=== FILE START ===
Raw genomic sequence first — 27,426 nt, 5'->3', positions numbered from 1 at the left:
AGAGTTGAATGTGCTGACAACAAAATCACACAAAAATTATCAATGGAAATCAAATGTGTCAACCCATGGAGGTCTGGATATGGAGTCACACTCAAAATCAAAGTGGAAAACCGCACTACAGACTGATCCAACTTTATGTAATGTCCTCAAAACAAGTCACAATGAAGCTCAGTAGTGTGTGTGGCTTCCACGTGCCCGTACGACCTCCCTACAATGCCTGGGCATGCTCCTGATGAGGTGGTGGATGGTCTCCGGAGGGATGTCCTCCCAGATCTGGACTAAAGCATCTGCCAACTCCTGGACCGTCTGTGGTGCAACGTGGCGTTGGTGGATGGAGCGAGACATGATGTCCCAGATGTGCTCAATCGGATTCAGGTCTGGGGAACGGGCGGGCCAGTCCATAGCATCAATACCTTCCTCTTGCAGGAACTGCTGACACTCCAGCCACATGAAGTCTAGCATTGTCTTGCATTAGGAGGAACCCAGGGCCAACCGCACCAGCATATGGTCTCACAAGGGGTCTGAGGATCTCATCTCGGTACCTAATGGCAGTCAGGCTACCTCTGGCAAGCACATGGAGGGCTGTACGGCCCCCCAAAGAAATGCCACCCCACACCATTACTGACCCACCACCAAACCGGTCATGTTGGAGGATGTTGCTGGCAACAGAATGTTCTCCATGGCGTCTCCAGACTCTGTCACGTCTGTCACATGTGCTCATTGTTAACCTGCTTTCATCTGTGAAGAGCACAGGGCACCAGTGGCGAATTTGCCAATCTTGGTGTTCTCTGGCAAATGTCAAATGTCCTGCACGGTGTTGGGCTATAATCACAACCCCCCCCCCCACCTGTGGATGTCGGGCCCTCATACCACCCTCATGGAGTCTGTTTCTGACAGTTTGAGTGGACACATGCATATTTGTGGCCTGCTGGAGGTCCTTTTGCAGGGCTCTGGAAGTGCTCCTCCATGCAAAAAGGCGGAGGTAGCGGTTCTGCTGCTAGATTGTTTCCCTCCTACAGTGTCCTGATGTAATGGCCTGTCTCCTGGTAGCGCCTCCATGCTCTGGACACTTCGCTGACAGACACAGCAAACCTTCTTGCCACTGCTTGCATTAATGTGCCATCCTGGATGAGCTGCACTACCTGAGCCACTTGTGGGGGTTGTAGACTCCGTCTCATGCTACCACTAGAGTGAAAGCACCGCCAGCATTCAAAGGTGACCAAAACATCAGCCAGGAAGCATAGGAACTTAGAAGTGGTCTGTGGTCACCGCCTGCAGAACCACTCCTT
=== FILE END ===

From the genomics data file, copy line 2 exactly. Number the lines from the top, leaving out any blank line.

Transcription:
AGAGTTGAATGTGCTGACAACAAAATCACACAAAAATTATCAATGGAAATCAAATGTGTCAACCCATGGAGGTCTGGATATGGAGTCACACTCAAAATCAAAGTGGAAAACCGCACTACAGACTGATCCAACTTTATGTAATGTCCTCAAAACAAGTCACAATGAAGCTCAGTAGTGTGTGTGGCTTCCACGTGCCCGTACGACCTCCCTACAATGCCTGGGCATGCTCCTGATGAGGTGGTGGATGGTCTCCGGAGGGATGTCCTCCCAGATCTGGACTAAAGCATCTGCCAACTCCTGGACCGTCTGTGGTGCAACGTGGCGTTGGTGGATGGAGCGAGACATGATGTCCCAGATGTGCTCAATCGGATTCAGGTCTGGGGAACGGGCGGGCCAGTCCATAGCATCAATACCTTCCTCTTGCAGGAACTGCTGACACTCCAGCCACATGAAGTCTAGCATTGTCTTGCATTAGGAGGAACCCAGGGCCAACCGCACCAGCATATGGTCTCACAAGGGGTCTGAGGATCTCATCTCGGTACCTAATGGCAGTCAGGCTACCTCTGGCAAGCACATGGAGGGCTGTACGGCCCCCCAAAGAAATGCCACCCCACACCATTACTGACCCACCACCAAACCGGTCATGTTGGAGGATGTTGCTGGCAACAGAATGTTCTCCATGGCGTCTCCAGACTCTGTCACGTCTGTCACATGTGCTCATTGTTAACCTGCTTTCATCTGTGAAGAGCACAGGGCACCAGTGGCGAATTTGCCAATCTTGGTGTTCTCTGGCAAATGTCAAATGTCCTGCACGGTGTTGGGCTATAATCACAACCCCCCCCCCCACCTGTGGATGTCGGGCCCTCATACCACCCTCATGGAGTCTGTTTCTGACAGTTTGAGTGGACACATGCATATTTGTGGCCTGCTGGAGGTCCTTTTGCAGGGCTCTGGAAGTGCTCCTCCATGCAAAAAGGCGGAGGTAGCGGTTCTGCTGCTAGATTGTTTCCCTCCTACAGTGTCCTGATGTAATGGCCTGTCTCCTGGTAGCGCCTCCATGCTCTGGACACTTCGCTGACAGACACAGCAAACCTTCTTGCCACTGCTTGCATTAATGTGCCATCCTGGATGAGCTGCACTACCTGAGCCACTTGTGGGGGTTGTAGACTCCGTCTCATGCTACCACTAGAGTGAAAGCACCGCCAGCATTCAAAGGTGACCAAAACATCAGCCAGGAAGCATAGGAACTTAGAAGTGGTCTGTGGTCACCGCCTGCAGAACCACTCCTT